Making Use of the Fall Experience Journal

I’m a big fan of the Fall Experience Journal activity, and now regularly assign it in all of my courses for first-year and transfer students at Johns Hopkins and Georgetown, even if the course is taught during the summer or spring. For me the assignment compels students to put themselves out there in a very intentional and reflective way. By requiring students to document the people they’ve met, the things they’ve learned, the experiences they’ve tried and the questions they’ve asked over the first several weeks of the term, I’m hoping to prolong the period of curiosity and engagement that typically defines the beginning of a student’s college experience.

In my previous post, I mentioned that I ask a series of questions at the beginning of class throughout the semester that require students to reflect upon their journal entries. Some of the questions I’ve asked include:

  • Who is one person that you’ve met that you think will be helpful during your time in college?
  • Who is one person that you met this week that you’d like to see again?
  • What is one thing that you’ve learned that surprised you?
  • What is one thing that you’ve learned that made you uncomfortable?
  • What is one thing that you’ve tried that you weren’t sure would be a success?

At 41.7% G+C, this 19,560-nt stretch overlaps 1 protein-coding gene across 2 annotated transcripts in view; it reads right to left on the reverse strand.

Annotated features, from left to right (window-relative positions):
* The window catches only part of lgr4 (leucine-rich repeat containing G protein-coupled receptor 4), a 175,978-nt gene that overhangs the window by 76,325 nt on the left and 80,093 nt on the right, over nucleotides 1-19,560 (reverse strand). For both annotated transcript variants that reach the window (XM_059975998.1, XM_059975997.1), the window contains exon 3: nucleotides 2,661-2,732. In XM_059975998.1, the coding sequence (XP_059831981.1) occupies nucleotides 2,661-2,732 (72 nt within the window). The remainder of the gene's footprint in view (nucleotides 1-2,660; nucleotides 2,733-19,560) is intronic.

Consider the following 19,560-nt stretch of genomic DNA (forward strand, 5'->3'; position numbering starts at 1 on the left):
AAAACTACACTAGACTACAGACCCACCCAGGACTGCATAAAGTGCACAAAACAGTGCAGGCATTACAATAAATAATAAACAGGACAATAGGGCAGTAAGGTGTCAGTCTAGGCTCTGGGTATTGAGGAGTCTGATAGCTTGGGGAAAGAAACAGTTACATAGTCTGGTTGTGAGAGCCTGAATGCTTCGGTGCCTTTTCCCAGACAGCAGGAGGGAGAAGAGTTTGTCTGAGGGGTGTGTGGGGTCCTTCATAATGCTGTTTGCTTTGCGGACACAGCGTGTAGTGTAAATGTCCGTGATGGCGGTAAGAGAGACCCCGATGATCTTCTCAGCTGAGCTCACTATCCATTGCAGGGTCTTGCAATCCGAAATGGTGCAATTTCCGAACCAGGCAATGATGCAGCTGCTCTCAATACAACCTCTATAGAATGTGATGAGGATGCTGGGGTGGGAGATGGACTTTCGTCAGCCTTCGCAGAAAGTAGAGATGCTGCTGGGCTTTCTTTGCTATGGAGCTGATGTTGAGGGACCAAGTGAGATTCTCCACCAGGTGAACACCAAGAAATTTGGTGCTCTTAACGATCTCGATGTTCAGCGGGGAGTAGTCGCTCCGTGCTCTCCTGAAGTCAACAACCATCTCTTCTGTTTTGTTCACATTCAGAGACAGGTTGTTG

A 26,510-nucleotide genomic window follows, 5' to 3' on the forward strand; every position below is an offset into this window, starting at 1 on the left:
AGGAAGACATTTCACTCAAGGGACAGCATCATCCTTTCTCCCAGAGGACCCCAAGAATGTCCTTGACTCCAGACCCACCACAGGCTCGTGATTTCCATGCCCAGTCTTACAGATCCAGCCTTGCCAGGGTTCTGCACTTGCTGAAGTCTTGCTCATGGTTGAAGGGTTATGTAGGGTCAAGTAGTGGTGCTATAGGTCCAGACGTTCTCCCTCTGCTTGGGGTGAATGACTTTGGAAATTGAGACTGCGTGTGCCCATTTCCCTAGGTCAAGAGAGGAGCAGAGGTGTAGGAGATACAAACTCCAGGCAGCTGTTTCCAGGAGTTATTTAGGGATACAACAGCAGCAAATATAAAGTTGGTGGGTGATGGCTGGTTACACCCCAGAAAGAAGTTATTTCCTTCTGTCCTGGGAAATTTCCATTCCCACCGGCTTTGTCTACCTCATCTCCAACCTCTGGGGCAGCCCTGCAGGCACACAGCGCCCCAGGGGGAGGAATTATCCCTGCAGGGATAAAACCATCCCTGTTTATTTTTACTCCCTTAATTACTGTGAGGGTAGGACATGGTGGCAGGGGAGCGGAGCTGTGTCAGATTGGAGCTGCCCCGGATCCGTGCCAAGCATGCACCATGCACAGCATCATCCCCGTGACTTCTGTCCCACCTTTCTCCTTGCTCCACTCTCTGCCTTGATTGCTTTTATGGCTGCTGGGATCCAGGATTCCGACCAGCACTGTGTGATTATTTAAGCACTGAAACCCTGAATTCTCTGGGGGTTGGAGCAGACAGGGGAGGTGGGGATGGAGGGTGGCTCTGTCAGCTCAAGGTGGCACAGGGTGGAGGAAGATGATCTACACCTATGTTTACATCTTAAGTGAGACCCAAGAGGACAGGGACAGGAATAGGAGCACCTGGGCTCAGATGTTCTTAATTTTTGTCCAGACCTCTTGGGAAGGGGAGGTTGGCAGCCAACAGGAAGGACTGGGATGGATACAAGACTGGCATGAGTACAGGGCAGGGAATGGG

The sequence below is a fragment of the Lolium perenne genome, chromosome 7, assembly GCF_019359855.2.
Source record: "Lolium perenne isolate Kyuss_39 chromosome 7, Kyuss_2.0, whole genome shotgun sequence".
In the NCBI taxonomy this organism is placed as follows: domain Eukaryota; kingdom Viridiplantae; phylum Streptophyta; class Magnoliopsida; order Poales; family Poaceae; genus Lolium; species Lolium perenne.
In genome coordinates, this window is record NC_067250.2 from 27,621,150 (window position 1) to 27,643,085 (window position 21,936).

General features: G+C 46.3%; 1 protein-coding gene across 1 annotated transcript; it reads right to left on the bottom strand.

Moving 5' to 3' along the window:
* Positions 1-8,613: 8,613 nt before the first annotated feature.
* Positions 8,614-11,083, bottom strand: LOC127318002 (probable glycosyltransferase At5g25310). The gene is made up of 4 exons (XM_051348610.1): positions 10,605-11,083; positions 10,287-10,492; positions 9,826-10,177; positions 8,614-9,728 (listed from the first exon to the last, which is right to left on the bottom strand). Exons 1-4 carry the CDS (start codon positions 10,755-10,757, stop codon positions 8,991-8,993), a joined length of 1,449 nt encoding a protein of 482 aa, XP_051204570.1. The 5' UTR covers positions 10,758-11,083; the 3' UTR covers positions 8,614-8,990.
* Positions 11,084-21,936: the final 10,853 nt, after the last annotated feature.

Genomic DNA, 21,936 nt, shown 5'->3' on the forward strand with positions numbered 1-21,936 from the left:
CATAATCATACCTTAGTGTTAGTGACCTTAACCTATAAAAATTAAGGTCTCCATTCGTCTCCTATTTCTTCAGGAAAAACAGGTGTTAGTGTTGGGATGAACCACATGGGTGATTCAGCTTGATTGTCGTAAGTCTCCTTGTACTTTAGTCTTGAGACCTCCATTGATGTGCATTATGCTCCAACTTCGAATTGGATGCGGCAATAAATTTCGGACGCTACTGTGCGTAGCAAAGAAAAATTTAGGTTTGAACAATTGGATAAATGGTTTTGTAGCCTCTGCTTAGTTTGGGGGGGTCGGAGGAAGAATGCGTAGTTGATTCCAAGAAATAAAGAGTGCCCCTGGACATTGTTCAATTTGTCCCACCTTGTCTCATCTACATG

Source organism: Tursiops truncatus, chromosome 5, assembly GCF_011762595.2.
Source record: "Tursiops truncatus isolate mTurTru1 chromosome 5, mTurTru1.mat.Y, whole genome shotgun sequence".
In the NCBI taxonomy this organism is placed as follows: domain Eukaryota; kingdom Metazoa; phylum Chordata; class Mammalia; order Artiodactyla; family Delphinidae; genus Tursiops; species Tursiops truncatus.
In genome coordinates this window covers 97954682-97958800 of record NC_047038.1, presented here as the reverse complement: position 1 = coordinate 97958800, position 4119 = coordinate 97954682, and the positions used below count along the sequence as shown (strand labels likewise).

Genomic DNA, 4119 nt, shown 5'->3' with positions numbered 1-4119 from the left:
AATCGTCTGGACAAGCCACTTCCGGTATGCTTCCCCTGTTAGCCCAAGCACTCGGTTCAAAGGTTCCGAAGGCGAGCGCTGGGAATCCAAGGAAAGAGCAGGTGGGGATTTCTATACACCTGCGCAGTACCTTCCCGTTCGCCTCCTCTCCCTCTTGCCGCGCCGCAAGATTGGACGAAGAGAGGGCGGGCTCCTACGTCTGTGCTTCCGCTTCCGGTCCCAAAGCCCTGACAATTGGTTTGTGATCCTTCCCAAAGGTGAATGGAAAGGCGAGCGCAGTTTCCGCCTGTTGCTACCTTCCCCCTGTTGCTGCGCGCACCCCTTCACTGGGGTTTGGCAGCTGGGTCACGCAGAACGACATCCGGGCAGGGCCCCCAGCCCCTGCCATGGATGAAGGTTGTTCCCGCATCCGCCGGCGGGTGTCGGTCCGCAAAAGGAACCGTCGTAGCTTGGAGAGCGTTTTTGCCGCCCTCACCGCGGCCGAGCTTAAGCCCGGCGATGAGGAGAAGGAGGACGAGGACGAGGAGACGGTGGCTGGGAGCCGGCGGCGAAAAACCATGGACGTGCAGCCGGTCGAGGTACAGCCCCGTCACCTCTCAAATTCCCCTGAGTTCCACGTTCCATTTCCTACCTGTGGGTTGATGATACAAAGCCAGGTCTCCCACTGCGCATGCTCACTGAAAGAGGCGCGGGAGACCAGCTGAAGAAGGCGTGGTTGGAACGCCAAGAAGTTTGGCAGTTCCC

• What is one thing that you’ve tried that you’d like to do again?
  • What is one thing you’ve wondered but have since answered?
  • What is one thing you’ve wondered that you keep coming back to?

These questions – and others like them – help students see that even the most basic entries can be a source of reflection, inspiration, curiosity and growth. And because the entries are based on everyday activities that they should be doing anyway, it’s an easy way to get everyone from the class involved in the discussion.

I also use the Experience Journal for an activity that I created that was inspired by Matthew Dicks’s wonderful book, Storyworthy. You can check out that activity HERE. I usually do this activity in my second to last class as a way to get my students to think critically about the stories that they tell about both their past and future. Using this process, the answers that my students provide to the question “what are you doing in your first semester in college” are far more thoughtful, interesting, and uniquely theirs.

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